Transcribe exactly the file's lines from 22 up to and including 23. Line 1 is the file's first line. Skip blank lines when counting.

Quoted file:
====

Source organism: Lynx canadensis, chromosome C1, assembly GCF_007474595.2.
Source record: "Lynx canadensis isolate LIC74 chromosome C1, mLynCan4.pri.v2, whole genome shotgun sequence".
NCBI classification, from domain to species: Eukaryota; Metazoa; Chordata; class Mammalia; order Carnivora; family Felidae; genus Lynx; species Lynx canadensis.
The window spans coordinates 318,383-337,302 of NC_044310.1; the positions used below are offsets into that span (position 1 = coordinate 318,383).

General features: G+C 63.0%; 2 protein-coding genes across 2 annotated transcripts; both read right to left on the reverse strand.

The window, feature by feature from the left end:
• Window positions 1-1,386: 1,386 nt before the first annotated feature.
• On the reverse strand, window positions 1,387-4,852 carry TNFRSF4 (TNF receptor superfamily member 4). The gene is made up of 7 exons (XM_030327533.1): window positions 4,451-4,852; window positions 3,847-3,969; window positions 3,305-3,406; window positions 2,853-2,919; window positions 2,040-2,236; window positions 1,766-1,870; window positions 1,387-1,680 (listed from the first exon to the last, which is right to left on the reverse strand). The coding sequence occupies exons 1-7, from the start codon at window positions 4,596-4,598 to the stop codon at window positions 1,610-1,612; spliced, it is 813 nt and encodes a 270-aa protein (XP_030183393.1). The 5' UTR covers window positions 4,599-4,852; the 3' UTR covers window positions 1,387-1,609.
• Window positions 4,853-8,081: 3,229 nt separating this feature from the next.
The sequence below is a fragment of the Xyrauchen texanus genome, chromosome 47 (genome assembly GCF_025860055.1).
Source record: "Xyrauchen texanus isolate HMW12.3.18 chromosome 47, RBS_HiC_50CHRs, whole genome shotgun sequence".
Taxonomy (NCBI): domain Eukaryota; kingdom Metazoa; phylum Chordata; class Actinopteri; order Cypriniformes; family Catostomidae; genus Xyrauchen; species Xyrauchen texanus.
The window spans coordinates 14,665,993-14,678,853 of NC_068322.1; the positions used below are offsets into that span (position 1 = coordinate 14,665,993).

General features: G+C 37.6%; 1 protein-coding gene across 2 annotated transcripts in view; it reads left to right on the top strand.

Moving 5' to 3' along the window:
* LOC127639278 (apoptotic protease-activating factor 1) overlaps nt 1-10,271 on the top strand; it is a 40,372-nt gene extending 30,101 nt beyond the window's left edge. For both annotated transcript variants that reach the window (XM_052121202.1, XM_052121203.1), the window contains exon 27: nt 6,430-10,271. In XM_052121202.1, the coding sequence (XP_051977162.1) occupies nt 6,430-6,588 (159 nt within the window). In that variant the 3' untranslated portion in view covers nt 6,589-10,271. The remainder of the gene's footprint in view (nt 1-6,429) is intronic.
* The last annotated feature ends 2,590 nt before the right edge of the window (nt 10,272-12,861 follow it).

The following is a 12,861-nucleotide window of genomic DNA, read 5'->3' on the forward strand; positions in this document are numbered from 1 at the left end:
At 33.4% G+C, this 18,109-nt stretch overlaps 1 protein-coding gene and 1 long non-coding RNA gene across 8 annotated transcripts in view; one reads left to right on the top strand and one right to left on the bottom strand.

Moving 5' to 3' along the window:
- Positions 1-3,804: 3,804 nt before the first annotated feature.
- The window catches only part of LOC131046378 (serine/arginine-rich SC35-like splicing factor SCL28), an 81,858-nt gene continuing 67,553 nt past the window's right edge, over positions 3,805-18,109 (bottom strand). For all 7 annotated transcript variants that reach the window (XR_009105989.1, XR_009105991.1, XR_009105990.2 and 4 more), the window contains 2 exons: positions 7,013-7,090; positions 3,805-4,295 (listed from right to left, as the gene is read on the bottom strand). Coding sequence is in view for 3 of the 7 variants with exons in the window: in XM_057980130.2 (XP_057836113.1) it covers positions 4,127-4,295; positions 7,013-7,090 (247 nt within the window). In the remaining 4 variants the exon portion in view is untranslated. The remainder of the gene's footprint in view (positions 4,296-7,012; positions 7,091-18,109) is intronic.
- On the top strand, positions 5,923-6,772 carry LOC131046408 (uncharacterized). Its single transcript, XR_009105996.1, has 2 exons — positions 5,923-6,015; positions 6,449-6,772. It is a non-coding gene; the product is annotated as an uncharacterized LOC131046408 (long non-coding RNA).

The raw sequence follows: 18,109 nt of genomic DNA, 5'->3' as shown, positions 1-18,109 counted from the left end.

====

- The window catches only part of LOC131046378 (serine/arginine-rich SC35-like splicing factor SCL28), an 81,858-nt gene continuing 67,553 nt past the window's right edge, over positions 3,805-18,109 (bottom strand). For all 7 annotated transcript variants that reach the window (XR_009105989.1, XR_009105991.1, XR_009105990.2 and 4 more), the window contains 2 exons: positions 7,013-7,090; positions 3,805-4,295 (listed from right to left, as the gene is read on the bottom strand). Coding sequence is in view for 3 of the 7 variants with exons in the window: in XM_057980130.2 (XP_057836113.1) it covers positions 4,127-4,295; positions 7,013-7,090 (247 nt within the window). In the remaining 4 variants the exon portion in view is untranslated. The remainder of the gene's footprint in view (positions 4,296-7,012; positions 7,091-18,109) is intronic.
- On the top strand, positions 5,923-6,772 carry LOC131046408 (uncharacterized). Its single transcript, XR_009105996.1, has 2 exons — positions 5,923-6,015; positions 6,449-6,772. It is a non-coding gene; the product is annotated as an uncharacterized LOC131046408 (long non-coding RNA).